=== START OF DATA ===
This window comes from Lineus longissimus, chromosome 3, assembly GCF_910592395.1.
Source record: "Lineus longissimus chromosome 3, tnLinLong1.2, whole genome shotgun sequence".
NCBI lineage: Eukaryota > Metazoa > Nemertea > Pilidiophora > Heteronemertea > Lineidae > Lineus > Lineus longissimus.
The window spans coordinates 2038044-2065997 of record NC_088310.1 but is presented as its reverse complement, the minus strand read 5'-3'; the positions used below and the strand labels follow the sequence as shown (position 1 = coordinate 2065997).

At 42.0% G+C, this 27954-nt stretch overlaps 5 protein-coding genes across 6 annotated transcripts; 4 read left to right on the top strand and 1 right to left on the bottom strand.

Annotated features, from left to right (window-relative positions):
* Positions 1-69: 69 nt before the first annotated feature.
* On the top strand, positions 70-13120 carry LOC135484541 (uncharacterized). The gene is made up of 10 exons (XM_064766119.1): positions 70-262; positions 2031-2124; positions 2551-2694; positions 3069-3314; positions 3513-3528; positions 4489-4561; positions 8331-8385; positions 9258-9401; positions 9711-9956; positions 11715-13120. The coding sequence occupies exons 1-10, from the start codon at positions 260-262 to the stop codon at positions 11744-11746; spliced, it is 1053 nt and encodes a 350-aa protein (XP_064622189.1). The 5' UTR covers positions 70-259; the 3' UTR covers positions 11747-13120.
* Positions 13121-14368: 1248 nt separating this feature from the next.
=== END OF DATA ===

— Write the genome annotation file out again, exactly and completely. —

This window comes from Lineus longissimus, chromosome 3, assembly GCF_910592395.1.
Source record: "Lineus longissimus chromosome 3, tnLinLong1.2, whole genome shotgun sequence".
NCBI lineage: Eukaryota > Metazoa > Nemertea > Pilidiophora > Heteronemertea > Lineidae > Lineus > Lineus longissimus.
The window spans coordinates 2038044-2065997 of record NC_088310.1 but is presented as its reverse complement, the minus strand read 5'-3'; the positions used below and the strand labels follow the sequence as shown (position 1 = coordinate 2065997).

At 42.0% G+C, this 27954-nt stretch overlaps 5 protein-coding genes across 6 annotated transcripts; 4 read left to right on the top strand and 1 right to left on the bottom strand.

Annotated features, from left to right (window-relative positions):
* Positions 1-69: 69 nt before the first annotated feature.
* On the top strand, positions 70-13120 carry LOC135484541 (uncharacterized). The gene is made up of 10 exons (XM_064766119.1): positions 70-262; positions 2031-2124; positions 2551-2694; positions 3069-3314; positions 3513-3528; positions 4489-4561; positions 8331-8385; positions 9258-9401; positions 9711-9956; positions 11715-13120. The coding sequence occupies exons 1-10, from the start codon at positions 260-262 to the stop codon at positions 11744-11746; spliced, it is 1053 nt and encodes a 350-aa protein (XP_064622189.1). The 5' UTR covers positions 70-259; the 3' UTR covers positions 11747-13120.
* Positions 13121-14368: 1248 nt separating this feature from the next.